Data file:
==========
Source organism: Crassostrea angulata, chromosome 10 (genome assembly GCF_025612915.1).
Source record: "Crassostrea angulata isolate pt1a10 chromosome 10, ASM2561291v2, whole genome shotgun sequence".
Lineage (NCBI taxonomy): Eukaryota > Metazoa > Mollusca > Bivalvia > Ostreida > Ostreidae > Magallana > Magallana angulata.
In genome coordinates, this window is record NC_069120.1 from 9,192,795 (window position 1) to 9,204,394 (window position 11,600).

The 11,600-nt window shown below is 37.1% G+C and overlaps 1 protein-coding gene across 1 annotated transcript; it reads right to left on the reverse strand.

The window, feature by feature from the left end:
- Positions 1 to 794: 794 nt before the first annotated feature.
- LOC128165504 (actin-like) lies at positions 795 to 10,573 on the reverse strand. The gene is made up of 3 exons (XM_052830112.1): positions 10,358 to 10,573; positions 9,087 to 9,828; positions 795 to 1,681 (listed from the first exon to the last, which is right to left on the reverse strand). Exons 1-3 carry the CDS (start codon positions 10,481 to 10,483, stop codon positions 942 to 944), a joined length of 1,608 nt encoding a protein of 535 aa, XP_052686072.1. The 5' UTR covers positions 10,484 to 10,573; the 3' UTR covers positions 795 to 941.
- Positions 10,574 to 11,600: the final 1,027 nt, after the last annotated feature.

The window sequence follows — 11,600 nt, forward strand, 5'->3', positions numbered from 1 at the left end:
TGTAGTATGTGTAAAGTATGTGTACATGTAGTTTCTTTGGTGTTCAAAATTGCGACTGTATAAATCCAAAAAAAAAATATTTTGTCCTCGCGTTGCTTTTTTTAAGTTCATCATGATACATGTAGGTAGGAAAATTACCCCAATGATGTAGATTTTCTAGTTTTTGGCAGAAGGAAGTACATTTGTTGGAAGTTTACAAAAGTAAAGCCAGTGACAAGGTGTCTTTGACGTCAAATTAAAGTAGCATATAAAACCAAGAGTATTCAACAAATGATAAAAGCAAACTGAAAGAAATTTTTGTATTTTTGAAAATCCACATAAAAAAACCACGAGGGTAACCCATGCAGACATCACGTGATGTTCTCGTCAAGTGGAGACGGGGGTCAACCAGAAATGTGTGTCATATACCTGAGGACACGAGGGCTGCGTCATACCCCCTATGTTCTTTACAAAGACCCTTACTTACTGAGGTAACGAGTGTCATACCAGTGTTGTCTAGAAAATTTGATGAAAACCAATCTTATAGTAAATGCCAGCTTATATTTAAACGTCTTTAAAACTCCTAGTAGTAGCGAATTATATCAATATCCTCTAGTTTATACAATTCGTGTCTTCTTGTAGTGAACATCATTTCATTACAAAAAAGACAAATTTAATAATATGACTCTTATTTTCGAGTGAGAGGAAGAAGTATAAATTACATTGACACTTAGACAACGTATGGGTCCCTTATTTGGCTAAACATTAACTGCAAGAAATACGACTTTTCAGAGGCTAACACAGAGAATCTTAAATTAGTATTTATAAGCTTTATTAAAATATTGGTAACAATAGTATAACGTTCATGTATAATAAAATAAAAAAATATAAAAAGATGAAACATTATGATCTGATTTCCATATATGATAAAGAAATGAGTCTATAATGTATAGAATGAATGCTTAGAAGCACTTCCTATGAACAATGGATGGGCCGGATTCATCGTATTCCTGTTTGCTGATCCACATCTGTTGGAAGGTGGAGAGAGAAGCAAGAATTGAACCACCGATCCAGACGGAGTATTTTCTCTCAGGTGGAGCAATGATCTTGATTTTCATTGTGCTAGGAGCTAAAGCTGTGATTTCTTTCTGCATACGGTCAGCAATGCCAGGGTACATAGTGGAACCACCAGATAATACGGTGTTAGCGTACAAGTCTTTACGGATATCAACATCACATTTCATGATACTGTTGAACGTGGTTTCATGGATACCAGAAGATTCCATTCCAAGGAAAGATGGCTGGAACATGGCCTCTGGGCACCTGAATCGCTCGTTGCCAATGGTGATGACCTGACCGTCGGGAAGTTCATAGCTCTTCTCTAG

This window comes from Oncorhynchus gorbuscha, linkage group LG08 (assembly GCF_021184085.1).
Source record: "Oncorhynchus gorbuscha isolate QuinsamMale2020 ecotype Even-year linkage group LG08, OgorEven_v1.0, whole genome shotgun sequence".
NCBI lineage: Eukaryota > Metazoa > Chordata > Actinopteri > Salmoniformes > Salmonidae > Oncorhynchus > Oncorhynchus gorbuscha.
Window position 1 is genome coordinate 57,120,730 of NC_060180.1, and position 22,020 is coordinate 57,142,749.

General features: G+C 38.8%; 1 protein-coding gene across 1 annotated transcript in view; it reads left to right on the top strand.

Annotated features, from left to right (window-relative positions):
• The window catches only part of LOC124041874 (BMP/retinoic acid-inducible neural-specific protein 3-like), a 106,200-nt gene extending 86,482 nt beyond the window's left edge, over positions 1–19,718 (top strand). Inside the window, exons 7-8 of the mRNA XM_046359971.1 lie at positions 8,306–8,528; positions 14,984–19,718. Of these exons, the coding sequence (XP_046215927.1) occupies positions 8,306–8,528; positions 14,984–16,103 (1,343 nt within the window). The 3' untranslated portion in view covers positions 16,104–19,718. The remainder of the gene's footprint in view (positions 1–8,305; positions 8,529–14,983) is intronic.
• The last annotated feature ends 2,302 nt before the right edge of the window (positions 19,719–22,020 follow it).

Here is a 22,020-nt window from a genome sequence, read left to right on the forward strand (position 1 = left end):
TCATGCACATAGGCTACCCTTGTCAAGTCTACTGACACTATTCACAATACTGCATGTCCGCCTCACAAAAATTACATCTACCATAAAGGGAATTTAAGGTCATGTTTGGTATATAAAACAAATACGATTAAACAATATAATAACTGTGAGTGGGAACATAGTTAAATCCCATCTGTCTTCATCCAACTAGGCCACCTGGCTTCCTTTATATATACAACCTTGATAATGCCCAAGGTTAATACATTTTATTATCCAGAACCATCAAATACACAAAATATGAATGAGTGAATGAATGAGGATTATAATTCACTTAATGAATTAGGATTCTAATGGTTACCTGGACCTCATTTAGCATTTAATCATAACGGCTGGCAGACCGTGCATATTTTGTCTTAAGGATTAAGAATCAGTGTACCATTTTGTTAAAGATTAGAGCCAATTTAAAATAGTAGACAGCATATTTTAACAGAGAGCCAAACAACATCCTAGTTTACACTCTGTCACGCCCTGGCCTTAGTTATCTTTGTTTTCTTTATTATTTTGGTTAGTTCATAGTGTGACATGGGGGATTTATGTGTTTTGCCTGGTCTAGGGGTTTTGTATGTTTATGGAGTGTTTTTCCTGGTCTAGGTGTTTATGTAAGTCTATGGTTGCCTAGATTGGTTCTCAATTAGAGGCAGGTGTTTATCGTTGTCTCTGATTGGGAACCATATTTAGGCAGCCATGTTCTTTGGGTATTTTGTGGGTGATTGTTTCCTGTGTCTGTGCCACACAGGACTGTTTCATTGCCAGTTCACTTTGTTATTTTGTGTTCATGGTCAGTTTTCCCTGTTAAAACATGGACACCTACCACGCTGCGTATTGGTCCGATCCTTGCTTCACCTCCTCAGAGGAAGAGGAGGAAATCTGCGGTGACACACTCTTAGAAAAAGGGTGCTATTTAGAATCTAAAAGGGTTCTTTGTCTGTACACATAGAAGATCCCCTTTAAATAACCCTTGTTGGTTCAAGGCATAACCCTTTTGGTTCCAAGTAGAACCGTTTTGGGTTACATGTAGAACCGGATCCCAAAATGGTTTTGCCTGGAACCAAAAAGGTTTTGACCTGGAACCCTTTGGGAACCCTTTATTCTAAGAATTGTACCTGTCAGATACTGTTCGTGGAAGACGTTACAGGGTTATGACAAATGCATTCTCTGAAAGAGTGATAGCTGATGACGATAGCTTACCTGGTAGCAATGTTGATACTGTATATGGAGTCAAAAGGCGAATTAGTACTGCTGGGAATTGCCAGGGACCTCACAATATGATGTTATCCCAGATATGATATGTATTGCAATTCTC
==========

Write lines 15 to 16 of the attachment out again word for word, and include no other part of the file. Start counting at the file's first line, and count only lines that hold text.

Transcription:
Window position 1 is genome coordinate 57,120,730 of NC_060180.1, and position 22,020 is coordinate 57,142,749.

General features: G+C 38.8%; 1 protein-coding gene across 1 annotated transcript in view; it reads left to right on the top strand.